(Financial profiles from the Financial Post are an interesting study in how persons perceive wealth. Anyone can submit an email requesting a free family finance analysis. It is interesting to note that most of the married/coupled requests for financial analysis are from relatively wealthy persons. These same requests always are requesting financial help because of worry that they will not have enough money to live and retire.)
Example #1, a financial profile of a married couple is as follows:
Calgary Herald, December 12, 2015 Financial Post “Oil Crash Forces Fix for Couple” – (this profile can be viewed in full online)
This summary is about Gary, 60 and Wendy, 67, an Alberta couple who grew prosperous with Gary’s work as a petrochemical engineer often earning as much as $200,000 a year doing consulting. However, his work is now history as a casualty of collapsed oil prices. Wendy worked as an administrative assistant earning $24,000 a year before she retired in 1990. Their income at the present time is $2,175 a month and is $3,240 less than their total monthly expenses of $5,415. They say they need to know if they can survive. The article does mention one child who is renting one of their rental properties.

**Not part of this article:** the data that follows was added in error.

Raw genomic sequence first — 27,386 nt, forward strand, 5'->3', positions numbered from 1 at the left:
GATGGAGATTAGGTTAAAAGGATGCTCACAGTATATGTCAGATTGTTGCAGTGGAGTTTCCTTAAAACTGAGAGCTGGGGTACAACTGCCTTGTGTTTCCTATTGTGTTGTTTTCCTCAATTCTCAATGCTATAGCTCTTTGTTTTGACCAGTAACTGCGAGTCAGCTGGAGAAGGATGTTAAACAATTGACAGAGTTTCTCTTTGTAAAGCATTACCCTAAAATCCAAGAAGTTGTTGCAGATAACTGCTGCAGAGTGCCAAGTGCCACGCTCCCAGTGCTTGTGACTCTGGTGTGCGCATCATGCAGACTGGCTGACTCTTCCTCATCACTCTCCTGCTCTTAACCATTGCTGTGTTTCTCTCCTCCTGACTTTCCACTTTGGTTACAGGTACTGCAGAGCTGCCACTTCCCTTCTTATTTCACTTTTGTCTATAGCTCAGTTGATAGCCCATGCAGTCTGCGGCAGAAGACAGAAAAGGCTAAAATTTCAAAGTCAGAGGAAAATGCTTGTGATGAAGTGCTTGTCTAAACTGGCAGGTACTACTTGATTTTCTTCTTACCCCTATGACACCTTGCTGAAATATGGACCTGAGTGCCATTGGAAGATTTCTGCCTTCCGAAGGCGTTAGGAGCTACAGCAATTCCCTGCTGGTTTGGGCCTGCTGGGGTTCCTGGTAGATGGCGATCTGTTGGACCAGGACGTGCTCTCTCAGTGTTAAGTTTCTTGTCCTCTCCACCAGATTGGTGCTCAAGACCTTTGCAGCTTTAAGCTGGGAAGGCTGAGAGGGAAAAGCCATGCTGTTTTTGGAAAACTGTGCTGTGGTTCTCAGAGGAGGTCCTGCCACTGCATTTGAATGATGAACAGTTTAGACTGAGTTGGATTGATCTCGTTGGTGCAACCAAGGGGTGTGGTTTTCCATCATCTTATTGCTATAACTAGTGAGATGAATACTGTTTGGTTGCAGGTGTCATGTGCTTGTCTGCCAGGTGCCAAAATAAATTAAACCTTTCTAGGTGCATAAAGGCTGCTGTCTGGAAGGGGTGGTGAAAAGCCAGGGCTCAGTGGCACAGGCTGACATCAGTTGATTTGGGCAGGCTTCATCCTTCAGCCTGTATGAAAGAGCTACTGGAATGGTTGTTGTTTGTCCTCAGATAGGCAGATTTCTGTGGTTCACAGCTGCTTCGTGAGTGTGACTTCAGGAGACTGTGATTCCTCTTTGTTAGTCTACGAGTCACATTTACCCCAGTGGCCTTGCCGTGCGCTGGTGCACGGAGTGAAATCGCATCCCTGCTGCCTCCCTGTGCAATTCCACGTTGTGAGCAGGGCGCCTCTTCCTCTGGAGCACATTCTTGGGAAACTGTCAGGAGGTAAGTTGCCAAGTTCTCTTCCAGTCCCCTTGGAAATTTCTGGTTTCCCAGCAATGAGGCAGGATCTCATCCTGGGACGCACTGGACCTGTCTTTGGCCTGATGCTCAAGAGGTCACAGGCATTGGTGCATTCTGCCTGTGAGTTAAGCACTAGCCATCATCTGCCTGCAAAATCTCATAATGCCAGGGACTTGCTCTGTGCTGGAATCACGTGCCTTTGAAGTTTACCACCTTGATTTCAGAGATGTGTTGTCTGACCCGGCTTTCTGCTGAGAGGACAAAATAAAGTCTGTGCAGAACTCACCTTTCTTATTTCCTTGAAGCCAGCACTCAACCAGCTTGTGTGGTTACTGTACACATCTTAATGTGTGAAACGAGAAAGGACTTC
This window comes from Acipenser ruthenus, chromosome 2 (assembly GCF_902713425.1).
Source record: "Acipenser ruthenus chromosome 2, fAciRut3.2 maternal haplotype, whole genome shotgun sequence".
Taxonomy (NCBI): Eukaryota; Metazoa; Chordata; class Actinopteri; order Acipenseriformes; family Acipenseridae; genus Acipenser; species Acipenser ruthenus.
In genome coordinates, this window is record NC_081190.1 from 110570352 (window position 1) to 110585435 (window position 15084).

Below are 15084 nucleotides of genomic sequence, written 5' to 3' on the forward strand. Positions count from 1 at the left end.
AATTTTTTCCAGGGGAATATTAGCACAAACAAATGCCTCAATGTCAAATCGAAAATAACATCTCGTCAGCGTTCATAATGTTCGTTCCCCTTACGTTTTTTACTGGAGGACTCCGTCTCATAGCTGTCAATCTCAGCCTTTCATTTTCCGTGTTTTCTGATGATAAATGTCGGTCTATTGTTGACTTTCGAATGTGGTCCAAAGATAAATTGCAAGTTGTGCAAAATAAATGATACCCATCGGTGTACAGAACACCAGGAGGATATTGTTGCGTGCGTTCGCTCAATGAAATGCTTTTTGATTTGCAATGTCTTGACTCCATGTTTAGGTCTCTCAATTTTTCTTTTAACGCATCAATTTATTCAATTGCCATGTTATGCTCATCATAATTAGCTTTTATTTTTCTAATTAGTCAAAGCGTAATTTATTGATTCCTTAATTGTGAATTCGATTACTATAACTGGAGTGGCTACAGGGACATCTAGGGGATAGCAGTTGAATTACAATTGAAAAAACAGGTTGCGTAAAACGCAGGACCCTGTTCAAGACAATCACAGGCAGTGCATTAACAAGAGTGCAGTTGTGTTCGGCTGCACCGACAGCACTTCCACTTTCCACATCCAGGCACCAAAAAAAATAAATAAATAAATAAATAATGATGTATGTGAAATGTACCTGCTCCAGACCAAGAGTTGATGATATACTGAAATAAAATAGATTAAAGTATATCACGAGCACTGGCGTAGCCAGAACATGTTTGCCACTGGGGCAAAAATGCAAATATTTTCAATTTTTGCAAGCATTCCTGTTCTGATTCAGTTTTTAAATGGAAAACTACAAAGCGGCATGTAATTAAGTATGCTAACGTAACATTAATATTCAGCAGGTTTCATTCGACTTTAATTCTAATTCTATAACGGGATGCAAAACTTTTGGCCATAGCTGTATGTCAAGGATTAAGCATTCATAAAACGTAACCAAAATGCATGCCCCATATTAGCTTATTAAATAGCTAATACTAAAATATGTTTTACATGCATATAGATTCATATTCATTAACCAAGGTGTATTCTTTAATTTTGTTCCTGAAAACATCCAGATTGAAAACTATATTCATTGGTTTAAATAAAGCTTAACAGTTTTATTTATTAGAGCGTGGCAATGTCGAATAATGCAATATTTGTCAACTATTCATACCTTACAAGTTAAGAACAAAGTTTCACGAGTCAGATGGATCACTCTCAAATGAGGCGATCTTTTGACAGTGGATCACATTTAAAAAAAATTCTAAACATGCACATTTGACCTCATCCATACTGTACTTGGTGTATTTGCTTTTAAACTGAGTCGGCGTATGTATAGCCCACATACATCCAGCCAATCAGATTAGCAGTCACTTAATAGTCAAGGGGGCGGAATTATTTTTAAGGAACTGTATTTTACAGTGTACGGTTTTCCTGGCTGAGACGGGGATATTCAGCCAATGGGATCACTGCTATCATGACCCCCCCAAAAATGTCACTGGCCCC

Their net worth is $1,867,238. Their assets include residence $550,000, rental property #1, $460,000, and rental property #2 $430,000. Their investments include Registered Retirement Savings Plan $132,616, USA 401K in Canadian dollars $250,000, Tax Free Savings Account $39,334, non-registered savings/GICs $174,288 and two cars $17,000. Their total liabilities are two mortgages of $186,000 on rental properties.
The financial planner makes the statement: